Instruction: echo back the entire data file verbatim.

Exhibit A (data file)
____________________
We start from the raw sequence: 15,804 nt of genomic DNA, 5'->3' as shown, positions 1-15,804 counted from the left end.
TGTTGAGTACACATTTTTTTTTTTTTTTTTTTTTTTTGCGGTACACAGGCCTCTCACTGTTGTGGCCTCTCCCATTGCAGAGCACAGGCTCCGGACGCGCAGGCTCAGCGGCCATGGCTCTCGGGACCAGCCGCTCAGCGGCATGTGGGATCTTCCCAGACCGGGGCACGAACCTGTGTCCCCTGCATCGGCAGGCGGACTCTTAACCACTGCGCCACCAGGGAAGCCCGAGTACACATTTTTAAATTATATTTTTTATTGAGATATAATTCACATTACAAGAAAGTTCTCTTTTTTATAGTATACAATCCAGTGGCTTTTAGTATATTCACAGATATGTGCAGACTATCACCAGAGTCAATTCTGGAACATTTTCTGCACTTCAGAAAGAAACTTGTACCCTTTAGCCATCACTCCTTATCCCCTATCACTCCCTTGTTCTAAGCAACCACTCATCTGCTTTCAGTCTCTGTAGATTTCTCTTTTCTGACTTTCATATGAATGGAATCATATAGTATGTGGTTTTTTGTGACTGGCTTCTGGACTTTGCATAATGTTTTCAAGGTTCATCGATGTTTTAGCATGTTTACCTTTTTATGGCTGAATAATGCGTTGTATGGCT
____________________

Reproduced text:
We start from the raw sequence: 15,804 nt of genomic DNA, 5'->3' as shown, positions 1-15,804 counted from the left end.
TGTTGAGTACACATTTTTTTTTTTTTTTTTTTTTTTTGCGGTACACAGGCCTCTCACTGTTGTGGCCTCTCCCATTGCAGAGCACAGGCTCCGGACGCGCAGGCTCAGCGGCCATGGCTCTCGGGACCAGCCGCTCAGCGGCATGTGGGATCTTCCCAGACCGGGGCACGAACCTGTGTCCCCTGCATCGGCAGGCGGACTCTTAACCACTGCGCCACCAGGGAAGCCCGAGTACACATTTTTAAATTATATTTTTTATTGAGATATAATTCACATTACAAGAAAGTTCTCTTTTTTATAGTATACAATCCAGTGGCTTTTAGTATATTCACAGATATGTGCAGACTATCACCAGAGTCAATTCTGGAACATTTTCTGCACTTCAGAAAGAAACTTGTACCCTTTAGCCATCACTCCTTATCCCCTATCACTCCCTTGTTCTAAGCAACCACTCATCTGCTTTCAGTCTCTGTAGATTTCTCTTTTCTGACTTTCATATGAATGGAATCATATAGTATGTGGTTTTTTGTGACTGGCTTCTGGACTTTGCATAATGTTTTCAAGGTTCATCGATGTTTTAGCATGTTTACCTTTTTATGGCTGAATAATGCGTTGTATGGCT